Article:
• Promote stewardship of coastal resources.
  • Conduct educational and outreach activities to improve public understanding of the importance of wise management of coastal cultural and natural resources.
  • Conduct training events to provide coastal decision makers with knowledge and tools to comprehensively plan for the wise management of coastal cultural and natural resources.
Coastal Zone Program, Deadline Dec. 31

Dam Management Grants, Deadline Nov. 15

The Department of Natural Resources has announced its Dam Management Grant Program is now open for proposals. The second year of this grant opportunity will provide $350,000 in Fiscal Year 2014 to address Michigan’s failing dam infrastructure through the funding of dam removals and critical repair/maintenance.

The DNR’s Dam Management Grant Program is focused on the growing issue of abandoned, unused or hazardous dams in Michigan. The purpose of the program is to provide funding and technical assistance to local and state units of government, non-profit groups and individuals to manage dam removals or repair/major maintenance projects that will enhance aquatic resources and fishing opportunities, and also to reduce infrastructure costs and improve public safety in Michigan.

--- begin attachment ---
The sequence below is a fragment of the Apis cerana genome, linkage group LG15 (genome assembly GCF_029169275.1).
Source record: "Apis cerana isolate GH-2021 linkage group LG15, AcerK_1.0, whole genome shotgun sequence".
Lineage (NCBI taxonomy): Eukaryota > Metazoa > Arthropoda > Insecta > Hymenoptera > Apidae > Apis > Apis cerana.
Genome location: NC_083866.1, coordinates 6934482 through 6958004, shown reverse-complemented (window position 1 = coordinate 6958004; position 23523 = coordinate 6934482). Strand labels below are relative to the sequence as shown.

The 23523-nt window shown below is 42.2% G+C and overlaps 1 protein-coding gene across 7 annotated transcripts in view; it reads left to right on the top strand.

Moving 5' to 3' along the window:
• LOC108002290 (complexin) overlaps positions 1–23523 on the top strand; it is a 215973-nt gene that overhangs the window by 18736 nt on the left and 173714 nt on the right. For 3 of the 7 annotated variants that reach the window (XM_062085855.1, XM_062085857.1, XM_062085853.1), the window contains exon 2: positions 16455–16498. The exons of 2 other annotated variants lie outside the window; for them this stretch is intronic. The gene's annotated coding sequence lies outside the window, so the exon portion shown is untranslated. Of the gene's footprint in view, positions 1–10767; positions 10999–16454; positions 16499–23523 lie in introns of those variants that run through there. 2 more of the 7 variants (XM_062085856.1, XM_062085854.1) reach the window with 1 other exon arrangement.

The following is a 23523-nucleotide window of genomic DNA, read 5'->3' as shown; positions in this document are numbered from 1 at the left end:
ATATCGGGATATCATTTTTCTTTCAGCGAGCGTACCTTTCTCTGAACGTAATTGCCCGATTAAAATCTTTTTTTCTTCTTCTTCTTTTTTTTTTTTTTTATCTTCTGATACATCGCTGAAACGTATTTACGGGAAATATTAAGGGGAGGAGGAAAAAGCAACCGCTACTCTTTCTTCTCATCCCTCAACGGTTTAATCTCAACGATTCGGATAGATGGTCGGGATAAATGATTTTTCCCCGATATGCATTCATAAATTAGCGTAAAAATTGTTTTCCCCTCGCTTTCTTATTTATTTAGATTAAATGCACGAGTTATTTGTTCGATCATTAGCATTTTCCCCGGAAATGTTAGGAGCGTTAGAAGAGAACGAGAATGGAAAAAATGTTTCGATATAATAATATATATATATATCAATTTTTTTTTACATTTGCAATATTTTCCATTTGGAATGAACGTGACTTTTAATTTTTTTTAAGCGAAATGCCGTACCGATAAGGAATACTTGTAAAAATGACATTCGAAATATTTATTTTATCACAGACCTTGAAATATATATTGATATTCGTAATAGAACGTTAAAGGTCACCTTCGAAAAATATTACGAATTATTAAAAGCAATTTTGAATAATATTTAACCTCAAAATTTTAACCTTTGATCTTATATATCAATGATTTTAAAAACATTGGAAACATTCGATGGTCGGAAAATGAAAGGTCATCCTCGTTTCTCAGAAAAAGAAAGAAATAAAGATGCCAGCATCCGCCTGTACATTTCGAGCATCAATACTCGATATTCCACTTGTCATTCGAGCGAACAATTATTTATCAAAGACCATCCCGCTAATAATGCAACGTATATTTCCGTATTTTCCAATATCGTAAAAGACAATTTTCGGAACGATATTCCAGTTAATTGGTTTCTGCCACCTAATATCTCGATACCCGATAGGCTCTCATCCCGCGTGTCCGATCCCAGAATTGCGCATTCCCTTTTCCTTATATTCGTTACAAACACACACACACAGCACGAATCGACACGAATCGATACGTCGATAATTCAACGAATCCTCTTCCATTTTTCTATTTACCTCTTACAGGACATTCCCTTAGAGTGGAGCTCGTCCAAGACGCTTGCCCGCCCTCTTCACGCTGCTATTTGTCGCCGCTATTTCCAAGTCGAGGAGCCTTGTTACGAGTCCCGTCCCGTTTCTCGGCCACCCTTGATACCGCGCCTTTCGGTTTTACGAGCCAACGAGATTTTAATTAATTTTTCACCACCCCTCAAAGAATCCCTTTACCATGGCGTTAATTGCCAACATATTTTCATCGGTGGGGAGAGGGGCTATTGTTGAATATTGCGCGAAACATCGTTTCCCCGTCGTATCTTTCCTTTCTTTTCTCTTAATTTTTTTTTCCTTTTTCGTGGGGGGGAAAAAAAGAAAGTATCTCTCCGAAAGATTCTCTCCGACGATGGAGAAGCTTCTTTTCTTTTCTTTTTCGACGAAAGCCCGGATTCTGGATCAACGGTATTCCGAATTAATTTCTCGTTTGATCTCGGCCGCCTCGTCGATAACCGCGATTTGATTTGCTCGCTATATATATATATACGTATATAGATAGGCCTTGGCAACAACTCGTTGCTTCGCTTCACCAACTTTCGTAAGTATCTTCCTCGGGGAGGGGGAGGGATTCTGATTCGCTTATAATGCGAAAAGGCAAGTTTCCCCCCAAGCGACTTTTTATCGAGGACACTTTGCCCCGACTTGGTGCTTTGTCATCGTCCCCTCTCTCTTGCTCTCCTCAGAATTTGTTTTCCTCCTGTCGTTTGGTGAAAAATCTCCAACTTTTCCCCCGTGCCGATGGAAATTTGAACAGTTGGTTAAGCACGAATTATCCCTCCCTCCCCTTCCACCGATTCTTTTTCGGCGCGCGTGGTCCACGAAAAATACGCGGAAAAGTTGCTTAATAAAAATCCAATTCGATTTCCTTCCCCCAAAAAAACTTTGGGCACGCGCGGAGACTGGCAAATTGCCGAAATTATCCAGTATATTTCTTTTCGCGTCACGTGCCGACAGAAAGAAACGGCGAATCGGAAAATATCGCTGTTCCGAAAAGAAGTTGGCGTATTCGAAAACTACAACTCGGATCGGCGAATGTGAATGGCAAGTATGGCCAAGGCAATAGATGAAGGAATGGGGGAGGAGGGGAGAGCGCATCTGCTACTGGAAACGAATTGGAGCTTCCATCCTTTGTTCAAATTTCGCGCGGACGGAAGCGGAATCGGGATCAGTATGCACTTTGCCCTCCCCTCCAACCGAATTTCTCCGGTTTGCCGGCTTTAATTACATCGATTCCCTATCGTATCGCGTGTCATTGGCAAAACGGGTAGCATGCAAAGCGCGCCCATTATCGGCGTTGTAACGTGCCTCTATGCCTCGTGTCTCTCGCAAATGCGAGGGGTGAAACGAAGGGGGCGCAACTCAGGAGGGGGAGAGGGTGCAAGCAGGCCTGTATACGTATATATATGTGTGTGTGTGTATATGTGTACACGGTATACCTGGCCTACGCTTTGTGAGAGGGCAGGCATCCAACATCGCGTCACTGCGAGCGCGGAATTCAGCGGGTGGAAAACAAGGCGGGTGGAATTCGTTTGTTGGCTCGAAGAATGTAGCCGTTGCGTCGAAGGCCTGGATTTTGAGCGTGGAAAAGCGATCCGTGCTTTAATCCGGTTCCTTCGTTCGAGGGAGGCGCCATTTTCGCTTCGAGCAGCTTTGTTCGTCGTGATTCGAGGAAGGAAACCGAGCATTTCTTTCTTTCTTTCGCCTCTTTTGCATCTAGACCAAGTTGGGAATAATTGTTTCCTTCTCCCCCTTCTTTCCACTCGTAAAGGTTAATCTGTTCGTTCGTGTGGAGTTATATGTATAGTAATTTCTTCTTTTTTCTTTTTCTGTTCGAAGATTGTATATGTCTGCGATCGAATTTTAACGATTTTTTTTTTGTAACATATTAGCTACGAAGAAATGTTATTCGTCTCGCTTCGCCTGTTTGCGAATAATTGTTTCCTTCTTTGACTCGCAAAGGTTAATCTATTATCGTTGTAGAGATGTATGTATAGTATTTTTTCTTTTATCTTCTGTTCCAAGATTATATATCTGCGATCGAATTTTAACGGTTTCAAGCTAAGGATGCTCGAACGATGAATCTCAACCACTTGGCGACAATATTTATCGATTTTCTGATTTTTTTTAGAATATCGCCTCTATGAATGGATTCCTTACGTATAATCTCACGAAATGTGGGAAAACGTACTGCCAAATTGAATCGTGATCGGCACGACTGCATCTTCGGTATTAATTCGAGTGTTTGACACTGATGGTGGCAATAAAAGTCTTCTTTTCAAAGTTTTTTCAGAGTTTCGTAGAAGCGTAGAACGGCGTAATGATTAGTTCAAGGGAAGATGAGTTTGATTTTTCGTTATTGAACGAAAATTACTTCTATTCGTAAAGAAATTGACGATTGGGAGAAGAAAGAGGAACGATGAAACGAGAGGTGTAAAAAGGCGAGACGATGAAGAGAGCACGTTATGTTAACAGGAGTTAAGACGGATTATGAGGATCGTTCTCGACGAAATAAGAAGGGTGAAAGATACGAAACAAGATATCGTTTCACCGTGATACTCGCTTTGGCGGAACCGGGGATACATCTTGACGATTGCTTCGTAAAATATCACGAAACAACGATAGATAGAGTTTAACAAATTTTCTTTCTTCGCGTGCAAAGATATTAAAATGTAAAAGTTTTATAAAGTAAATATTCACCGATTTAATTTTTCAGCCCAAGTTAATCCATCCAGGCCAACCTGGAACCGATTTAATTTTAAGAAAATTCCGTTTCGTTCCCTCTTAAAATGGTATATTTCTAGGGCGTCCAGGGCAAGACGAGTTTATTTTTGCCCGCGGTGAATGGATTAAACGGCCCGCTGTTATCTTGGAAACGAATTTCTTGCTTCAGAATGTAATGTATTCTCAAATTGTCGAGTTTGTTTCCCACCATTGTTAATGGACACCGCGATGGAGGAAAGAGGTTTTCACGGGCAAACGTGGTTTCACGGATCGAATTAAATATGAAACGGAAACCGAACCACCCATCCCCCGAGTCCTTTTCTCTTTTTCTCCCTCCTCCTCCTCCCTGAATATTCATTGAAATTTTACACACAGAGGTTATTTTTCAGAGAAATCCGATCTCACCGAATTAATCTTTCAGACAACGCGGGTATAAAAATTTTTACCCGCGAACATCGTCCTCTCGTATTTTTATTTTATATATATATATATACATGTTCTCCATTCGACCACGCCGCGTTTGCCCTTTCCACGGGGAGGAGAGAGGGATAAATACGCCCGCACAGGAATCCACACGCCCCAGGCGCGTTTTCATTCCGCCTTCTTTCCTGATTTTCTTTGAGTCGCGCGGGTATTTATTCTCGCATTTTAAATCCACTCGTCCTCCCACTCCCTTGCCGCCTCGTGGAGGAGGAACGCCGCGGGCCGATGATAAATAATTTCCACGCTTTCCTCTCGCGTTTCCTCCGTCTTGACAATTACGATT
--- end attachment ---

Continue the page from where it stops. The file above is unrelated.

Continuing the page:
There were six recipients as part of the Dam Management Grant Program’s first year, when $2.35 million was granted.

Dam Management Grants, Deadline Nov. 15

Clean Vessel Pumpout Grants, Deadline Sept. 15


This MDNR program provides funding for new or upgraded marine sewage disposal facilities, pumpouts and dump stations. Approval is based on the type of marine sewage disposal facility proposed, geographic location, number of boats served and cost of the facility.  Greater priority will be given to projects which provide increased access to pumpouts and dump stations, taking into account cost considerations to provide the highest benefit for the monies spent.

Grants are provided to both private and public boating facilities as long as they are open to the public.  Eligible projects primarily include dump stations, additional pumpouts at large boating facilities or those covered by a pumpout agreement, pumpouts for mooring facilities with a minimum of 15 slips, and upgrading of older pumpout systems.

Local Match: 25%, 75% by Reimbursement

Grants are limited to the cost of a pump out and holding tank hook up.

Source(s) of Funds: